You can object oriented program... if you want to.

      Also, an interesting point that I'd like to make...

      Or finish PHP and then move to other language
      In my opinion - and others may disagree - is that you never really finish learning a programming language. You can get the basics and move on, but you'll always find new, interesting ways to do things. It can be a lot of fun.

      As an example for something you can do in php - I use it with MySQL to create relatively dynamic websites. Two examples, if you'd like to see them (for inspiration, neither of these are selling anything) -

      (Sorry, I can't post links yet) -

      leaveashout.com - Basically, a line of text that anyone can update, anonymously or not. It grew from that in to a mini social network.

      randomfootballrumours.com - More suited to football (soccer) fans, but all that does is generates random football rumours. It's more just a bit of fun. The reason I share that one is because it took a little under an hour to make.

      I realise I've gone on a bit here, but I just wanted to make it clear - PHP is pretty cool, certainly for web development... if that's what you want to use it for. Usually, when I'm prototyping an idea, I'll go to Java first, and often us any logic I come up with in PHP if I decide to turn it in to a web application.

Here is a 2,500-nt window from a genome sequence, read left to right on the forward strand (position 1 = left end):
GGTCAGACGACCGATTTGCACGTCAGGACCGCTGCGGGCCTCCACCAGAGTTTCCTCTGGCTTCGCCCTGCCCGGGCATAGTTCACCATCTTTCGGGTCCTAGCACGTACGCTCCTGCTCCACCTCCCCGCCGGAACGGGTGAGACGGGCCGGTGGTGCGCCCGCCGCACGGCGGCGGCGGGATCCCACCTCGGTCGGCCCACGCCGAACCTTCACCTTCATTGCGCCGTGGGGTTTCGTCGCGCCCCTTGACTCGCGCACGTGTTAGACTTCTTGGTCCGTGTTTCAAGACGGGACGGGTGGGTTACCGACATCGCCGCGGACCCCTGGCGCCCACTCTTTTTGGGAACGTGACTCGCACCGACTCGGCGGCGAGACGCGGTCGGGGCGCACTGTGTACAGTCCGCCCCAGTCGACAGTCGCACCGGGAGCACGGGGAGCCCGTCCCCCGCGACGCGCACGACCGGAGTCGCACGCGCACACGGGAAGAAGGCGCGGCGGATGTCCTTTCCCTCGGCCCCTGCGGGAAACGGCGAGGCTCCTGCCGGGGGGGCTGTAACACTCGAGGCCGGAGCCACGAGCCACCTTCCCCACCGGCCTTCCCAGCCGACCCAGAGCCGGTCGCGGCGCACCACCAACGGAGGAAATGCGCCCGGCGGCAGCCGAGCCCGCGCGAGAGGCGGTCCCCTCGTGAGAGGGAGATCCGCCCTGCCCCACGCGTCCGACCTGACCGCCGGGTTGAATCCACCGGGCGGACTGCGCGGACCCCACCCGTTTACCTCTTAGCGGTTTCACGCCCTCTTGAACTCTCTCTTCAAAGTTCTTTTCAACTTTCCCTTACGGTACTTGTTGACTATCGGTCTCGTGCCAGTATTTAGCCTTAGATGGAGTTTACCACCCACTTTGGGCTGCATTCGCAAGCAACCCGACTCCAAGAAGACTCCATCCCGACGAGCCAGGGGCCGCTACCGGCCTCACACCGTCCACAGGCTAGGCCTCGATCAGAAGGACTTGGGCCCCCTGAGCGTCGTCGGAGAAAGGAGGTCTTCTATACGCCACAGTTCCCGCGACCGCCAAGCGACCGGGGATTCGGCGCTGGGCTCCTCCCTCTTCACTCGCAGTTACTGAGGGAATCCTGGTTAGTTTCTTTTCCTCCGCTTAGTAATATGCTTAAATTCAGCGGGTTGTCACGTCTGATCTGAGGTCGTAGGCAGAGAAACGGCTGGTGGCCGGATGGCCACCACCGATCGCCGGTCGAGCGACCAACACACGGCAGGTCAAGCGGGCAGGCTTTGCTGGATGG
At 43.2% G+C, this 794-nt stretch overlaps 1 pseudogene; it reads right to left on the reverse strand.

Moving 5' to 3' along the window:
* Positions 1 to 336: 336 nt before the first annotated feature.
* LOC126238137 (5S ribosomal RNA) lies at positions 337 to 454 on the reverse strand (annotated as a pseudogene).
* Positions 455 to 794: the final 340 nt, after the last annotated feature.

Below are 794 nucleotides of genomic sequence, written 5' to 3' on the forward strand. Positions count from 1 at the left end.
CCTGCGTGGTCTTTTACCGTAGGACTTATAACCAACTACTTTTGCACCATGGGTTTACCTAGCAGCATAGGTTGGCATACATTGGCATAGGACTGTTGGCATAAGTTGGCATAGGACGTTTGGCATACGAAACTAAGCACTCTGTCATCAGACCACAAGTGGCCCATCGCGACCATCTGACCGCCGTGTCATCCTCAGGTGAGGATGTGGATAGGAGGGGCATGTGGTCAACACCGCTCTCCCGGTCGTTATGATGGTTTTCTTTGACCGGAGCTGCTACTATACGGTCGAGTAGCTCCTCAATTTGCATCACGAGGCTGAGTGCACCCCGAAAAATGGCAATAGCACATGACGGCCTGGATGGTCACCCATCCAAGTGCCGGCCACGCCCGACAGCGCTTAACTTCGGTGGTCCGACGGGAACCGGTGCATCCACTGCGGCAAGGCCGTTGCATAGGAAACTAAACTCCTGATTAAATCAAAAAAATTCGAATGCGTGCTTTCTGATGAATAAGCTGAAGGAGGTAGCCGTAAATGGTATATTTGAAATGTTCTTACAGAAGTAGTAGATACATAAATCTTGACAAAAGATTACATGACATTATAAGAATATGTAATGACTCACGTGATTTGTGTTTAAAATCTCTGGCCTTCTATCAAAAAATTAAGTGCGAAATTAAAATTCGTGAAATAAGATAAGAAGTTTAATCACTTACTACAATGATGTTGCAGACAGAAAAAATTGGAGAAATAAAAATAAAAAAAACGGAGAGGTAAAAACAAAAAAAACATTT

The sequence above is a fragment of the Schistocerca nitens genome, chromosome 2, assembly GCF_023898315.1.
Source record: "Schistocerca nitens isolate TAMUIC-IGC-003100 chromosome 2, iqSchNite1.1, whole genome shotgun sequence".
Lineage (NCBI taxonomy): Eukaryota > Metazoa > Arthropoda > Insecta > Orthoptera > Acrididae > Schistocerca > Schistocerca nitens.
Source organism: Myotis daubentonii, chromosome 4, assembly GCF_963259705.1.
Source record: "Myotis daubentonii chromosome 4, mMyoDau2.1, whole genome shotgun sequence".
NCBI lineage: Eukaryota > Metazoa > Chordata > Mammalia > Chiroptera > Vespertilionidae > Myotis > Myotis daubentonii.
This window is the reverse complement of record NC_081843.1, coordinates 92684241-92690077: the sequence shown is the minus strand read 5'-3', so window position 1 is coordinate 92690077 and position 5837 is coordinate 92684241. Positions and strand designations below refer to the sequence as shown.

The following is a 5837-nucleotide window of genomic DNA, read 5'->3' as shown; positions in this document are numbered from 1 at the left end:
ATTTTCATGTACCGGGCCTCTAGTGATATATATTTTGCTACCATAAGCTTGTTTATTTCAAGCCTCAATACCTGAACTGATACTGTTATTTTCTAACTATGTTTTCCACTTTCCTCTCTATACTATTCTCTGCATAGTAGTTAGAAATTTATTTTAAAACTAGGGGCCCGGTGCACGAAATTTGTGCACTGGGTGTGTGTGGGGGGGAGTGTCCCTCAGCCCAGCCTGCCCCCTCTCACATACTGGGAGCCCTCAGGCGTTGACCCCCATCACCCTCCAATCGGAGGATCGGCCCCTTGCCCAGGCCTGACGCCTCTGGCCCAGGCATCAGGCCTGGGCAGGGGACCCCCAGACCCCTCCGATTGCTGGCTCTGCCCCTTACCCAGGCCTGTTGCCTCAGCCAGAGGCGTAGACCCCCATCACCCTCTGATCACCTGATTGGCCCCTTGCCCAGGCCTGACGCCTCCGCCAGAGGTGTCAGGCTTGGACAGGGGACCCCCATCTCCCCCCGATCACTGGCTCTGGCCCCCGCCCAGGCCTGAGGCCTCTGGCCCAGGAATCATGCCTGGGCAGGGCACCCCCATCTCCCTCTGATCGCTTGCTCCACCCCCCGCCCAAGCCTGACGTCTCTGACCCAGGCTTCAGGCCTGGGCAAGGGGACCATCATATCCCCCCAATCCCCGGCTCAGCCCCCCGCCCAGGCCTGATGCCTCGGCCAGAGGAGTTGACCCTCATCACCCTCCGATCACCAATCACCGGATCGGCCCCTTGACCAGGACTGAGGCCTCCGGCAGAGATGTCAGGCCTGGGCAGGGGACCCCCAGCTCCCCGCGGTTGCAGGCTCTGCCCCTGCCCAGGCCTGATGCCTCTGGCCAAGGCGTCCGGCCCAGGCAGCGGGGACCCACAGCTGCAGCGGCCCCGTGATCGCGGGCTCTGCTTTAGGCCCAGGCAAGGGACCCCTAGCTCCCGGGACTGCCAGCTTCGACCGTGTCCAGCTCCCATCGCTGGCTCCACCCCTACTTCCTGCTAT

If you get stuck, or have any questions when you're learning, either post them here or feel free to send me a private message, and I'll do what I can to help.

      Good luck, and have fun!


      Edit - Just wanted to back these guys up (not that they need it!), but I completely agree with this:

      Be the master of one or two of them instead of becoming the Jack of all of them.
      and
      There is no reason you can't go out and build a business with sufficient knowledge just with PHP
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  • Profile picture of the author TopicSpan
    I'd like to throw a bit in to the conversation here. I remain unconvinced that Python is very popular - I know of two local sites that use Python, and both of them struggle to find devs. It is very easy to discuss languages that are popular (heck, C and C++ are the base languages that most of the world's core operating systems are written in), but what you really want to understand is which languages are financially viable to learn. Here's a breakdown:

    1. PHP - if you are developing web applications, you can't really go wrong with PHP. It's open source, widely supported in FOSS web apps, and supports both procedural and OOP coding styles. This makes it easy to learn (relatively), and you don't need to understand patterns and practices to really get into the groove (although there are MVC frameworks and so on). Fairly well supported commercially as well - if you want to get a job as a web developer, PHP is a great choice.

    2. C# and associated .NET technologies. Whilst there are popular, large websites built on ASP.NET, it really is the wrong technology if you want to build your own sites (it is more expensive to build and host ASP.NET sites than PHP sites on equivalent hardware). That having been said, C# (along with ASP.NET and Silverlight) are in use and popular at many, many companies. If you want to get a job as a developer, then this is your best bet. You would do well to come to a deep understanding of various patterns and practices (eg. MVVM).